Bringing Power to the Classroom
Putting a fresh spin on undergraduate literature reviews, with a little help from our Power List
Charlotte Barker |
When we heard that The Analytical Scientist Power List is being used as a teaching tool in the analytical chemistry curriculum at New Jersey’s Rowan University, we were intrigued. Here, we talk to Assistant Professor James Grinias and Life Sciences Librarian Samantha Kennedy to find out more.
What sparked the idea to integrate The Power List into your course curriculum?
James Grinias: When I first arrived at Rowan University, I was asked to develop a new “Advanced Bioanalytical Chemistry” course focused on modern instrumental techniques and their application to biological samples. Based on an article I had read about the integration of peer-reviewed literature into analytical chemistry courses (1), I knew I wanted to implement journal articles in some fashion. The Power List had generated lengthy conversations on the current and future state of the field at both of my former institutions, so I thought it might be a unique way to introduce these research reports.
Samantha Kennedy: Jim reached out to me as he was developing his course to ask about strategies for bringing journal articles into the classroom. He also invited me to come into his class to teach students how to use the library’s online resources to search for relevant articles. This project seemed like a perfect way to apply those skills.
What assignment were students required to complete?
JG: First, students looked up the 2015 and 2016 versions of the Power List and selected three scientists of interest. From there, they had to find citations for three research articles and one review article for each of these authors published within the past ten years. Next, 1–2 page critical summaries of each of the three research articles were due, which integrated information from the actual manuscript along with lecture content. At the end of the semester, each student gave a 15-minute presentation on their chosen scientist.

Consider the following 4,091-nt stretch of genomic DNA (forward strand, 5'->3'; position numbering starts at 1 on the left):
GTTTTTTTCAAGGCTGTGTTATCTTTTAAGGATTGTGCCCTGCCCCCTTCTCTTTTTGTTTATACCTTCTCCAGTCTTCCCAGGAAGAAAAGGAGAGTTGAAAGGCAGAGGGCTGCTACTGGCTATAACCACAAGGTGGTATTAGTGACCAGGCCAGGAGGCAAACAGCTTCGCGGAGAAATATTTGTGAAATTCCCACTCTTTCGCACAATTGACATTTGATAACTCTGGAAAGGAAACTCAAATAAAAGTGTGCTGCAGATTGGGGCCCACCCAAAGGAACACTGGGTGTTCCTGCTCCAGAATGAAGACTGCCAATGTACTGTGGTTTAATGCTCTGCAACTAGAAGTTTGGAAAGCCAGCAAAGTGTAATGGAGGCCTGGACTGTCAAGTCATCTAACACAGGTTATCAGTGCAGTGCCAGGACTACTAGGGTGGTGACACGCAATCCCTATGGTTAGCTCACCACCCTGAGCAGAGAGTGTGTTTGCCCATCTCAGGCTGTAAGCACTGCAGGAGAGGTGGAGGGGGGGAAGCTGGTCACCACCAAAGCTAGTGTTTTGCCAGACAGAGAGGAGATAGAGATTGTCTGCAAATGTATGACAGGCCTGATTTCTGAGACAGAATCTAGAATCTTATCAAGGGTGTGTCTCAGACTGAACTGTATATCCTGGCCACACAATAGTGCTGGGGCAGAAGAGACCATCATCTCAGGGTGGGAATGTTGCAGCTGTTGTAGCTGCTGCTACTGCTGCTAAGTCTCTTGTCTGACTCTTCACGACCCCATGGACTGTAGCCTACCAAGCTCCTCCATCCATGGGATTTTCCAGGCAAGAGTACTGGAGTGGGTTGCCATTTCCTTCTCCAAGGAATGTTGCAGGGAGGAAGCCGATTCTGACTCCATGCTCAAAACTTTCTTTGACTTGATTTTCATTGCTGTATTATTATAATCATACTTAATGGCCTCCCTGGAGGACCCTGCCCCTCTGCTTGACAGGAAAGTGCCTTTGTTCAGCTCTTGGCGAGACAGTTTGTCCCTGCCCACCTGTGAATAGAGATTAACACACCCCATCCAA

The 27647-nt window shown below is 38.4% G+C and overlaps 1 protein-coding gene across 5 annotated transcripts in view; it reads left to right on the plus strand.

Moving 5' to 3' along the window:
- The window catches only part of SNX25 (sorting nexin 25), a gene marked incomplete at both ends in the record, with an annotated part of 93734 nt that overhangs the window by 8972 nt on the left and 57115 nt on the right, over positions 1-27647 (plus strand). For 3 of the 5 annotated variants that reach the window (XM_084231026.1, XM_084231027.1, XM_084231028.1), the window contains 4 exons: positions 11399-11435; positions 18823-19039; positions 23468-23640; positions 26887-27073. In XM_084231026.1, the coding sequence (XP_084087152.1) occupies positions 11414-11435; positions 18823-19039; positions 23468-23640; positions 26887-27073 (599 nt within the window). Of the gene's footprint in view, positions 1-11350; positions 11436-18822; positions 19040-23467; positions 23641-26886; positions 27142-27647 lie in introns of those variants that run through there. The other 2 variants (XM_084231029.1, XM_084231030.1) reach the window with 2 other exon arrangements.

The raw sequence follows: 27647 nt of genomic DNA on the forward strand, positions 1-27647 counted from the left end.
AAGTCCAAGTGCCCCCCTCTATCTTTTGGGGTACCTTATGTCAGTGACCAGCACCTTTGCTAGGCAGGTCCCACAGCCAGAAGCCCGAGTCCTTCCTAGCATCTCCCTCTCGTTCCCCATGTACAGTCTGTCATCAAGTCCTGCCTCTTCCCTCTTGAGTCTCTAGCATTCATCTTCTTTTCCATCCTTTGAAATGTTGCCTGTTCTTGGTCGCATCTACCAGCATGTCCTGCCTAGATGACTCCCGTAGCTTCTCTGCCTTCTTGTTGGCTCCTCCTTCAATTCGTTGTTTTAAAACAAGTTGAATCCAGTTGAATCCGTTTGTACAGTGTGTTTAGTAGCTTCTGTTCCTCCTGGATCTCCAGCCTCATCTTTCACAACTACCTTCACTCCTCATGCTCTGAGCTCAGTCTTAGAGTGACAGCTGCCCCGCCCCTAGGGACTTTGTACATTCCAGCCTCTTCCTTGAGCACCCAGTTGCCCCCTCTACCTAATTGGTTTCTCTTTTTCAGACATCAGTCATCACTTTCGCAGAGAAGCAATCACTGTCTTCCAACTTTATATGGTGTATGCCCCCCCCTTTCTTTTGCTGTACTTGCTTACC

Why focus on scientists from the Power List?
SK: One of the biggest challenges for students when searching for scientific articles online is the massive number of results that are returned for a given search term. Many similar projects I’ve seen here at Rowan have focused on a scientific technique or topic, which commonly leads to tens of thousands of hits and makes it difficult for students to pick one paper. By refining the search to focus on one selected research group from a defined set of 50 or 100 scientists, it was much easier to find relevant papers and was a unique way of introducing students to the scientific literature.
JG: The Power List helps establish the current leaders at the top of the field in the research areas most relevant to this course. Although most lectures were spent reviewing fundamental topics in bioanalytical chemistry, the project helped students see how these techniques are being used at the cutting edge of science.
How did the students respond to the project?
JG: Students were enthusiastic about the project; the main complaint was that they wanted more time for the final presentation – although I will say that being concise during scientific talks is a skill that takes most of us a lifetime to master! Additionally, I found that the class was most engaged when I was able to share personal anecdotes from my own experiences with some of their chosen scientists – a “more human” side of these giants in the field.
SK: Third- and fourth-year students were surprised at all the tools they had available for literature searching and told me they wished they had known about these scientific databases sooner!
Any plans for future semesters?
JG: I plan to have students prepare shorter presentations throughout the semester that relate to specific lecture topics, so that recent examples of the techniques are provided at the same time as the theory. Hopefully, selecting the scientists for each of these topics will be easier with the new “10 Top 10s” list this year!
James Grinias is an Assistant Professor in the Department of Chemistry & Biochemistry at Rowan University, researching topics related to liquid chromatography and microfluidics. Samantha Kennedy is the Life Sciences Librarian in Campbell Library at Rowan University.
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- ML Kovarik, “Use of primary literature in the undergraduate analytical class”, Anal Bioanal Chem, 408, 3045–3049 (2016).